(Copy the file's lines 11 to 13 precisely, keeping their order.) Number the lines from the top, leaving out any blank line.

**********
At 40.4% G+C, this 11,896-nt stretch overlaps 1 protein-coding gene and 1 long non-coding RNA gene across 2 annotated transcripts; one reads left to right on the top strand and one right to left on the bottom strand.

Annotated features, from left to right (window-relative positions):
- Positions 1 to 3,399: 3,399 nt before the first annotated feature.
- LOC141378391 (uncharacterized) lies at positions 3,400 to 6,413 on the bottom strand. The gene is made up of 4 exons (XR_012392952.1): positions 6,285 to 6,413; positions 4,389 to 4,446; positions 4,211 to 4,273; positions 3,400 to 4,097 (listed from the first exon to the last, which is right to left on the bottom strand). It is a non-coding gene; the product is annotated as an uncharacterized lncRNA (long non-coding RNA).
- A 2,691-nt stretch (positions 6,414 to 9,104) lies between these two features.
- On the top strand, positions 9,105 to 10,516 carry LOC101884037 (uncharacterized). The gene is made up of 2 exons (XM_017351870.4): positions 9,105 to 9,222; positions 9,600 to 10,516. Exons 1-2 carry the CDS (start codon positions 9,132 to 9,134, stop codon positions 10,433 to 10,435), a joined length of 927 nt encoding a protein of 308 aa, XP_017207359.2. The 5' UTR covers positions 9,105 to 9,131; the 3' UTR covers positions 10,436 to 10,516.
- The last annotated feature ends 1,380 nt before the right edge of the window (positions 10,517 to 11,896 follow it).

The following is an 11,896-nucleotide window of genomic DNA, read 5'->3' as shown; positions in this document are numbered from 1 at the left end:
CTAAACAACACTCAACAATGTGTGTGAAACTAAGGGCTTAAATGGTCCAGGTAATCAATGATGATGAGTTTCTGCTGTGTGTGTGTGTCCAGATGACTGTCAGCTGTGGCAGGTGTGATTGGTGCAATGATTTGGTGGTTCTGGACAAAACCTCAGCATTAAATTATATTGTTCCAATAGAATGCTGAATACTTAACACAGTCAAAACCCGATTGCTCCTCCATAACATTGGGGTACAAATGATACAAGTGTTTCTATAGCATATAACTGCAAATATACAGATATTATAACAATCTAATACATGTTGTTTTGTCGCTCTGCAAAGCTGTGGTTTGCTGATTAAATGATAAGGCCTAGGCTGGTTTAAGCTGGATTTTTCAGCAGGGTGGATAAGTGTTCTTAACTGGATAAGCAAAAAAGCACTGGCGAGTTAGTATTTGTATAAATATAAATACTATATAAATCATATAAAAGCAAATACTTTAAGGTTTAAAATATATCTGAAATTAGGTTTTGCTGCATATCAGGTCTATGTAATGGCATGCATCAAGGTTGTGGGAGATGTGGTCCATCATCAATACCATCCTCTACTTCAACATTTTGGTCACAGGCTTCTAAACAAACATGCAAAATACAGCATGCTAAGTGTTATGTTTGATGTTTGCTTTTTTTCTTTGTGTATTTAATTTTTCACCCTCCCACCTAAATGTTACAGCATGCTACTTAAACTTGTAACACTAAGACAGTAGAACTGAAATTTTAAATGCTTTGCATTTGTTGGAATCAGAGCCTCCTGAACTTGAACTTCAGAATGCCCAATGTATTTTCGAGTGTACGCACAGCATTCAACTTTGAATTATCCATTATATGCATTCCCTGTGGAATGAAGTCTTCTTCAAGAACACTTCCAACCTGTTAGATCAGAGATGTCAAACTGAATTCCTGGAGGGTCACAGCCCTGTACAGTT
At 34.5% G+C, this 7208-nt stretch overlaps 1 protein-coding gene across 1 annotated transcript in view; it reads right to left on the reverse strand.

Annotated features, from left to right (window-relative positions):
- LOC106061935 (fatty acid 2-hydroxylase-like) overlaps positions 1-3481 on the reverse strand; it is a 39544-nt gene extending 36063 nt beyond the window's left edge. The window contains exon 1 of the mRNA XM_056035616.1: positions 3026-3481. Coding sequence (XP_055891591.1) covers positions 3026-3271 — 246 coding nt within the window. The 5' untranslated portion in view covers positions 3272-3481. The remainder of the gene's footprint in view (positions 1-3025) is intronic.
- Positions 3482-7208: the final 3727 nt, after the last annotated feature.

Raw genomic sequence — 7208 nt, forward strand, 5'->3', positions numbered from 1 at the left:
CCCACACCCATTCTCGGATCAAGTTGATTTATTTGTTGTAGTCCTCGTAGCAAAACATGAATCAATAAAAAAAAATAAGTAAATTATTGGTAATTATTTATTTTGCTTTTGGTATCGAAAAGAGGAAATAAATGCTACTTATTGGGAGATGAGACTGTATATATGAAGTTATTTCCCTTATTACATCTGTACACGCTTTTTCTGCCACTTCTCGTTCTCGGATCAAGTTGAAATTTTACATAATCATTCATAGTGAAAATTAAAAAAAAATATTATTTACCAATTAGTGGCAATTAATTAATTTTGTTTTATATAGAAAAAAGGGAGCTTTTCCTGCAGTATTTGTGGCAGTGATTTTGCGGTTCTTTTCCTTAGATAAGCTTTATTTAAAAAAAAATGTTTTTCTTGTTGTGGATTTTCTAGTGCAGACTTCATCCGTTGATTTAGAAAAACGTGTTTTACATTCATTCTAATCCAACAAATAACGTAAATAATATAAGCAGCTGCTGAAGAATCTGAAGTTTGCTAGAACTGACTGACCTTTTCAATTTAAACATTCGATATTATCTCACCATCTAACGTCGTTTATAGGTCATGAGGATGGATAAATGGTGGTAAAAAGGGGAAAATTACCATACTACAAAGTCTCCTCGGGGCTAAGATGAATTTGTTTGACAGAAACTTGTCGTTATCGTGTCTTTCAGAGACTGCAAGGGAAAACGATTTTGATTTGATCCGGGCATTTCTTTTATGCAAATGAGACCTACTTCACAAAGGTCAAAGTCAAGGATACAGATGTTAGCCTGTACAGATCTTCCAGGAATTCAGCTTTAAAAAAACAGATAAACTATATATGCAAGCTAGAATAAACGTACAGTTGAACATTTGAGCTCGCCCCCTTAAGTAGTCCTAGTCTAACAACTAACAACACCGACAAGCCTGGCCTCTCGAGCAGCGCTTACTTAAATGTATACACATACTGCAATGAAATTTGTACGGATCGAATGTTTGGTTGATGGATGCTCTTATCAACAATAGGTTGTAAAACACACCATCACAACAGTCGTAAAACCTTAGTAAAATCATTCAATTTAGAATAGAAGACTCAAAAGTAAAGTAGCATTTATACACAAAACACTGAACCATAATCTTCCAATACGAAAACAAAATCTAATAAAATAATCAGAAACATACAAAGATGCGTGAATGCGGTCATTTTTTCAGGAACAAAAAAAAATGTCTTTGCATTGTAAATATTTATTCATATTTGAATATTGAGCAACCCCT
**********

Annotated features, from left to right (window-relative positions):
- LOC106061935 (fatty acid 2-hydroxylase-like) overlaps positions 1-3481 on the reverse strand; it is a 39544-nt gene extending 36063 nt beyond the window's left edge. The window contains exon 1 of the mRNA XM_056035616.1: positions 3026-3481. Coding sequence (XP_055891591.1) covers positions 3026-3271 — 246 coding nt within the window. The 5' untranslated portion in view covers positions 3272-3481. The remainder of the gene's footprint in view (positions 1-3025) is intronic.
- Positions 3482-7208: the final 3727 nt, after the last annotated feature.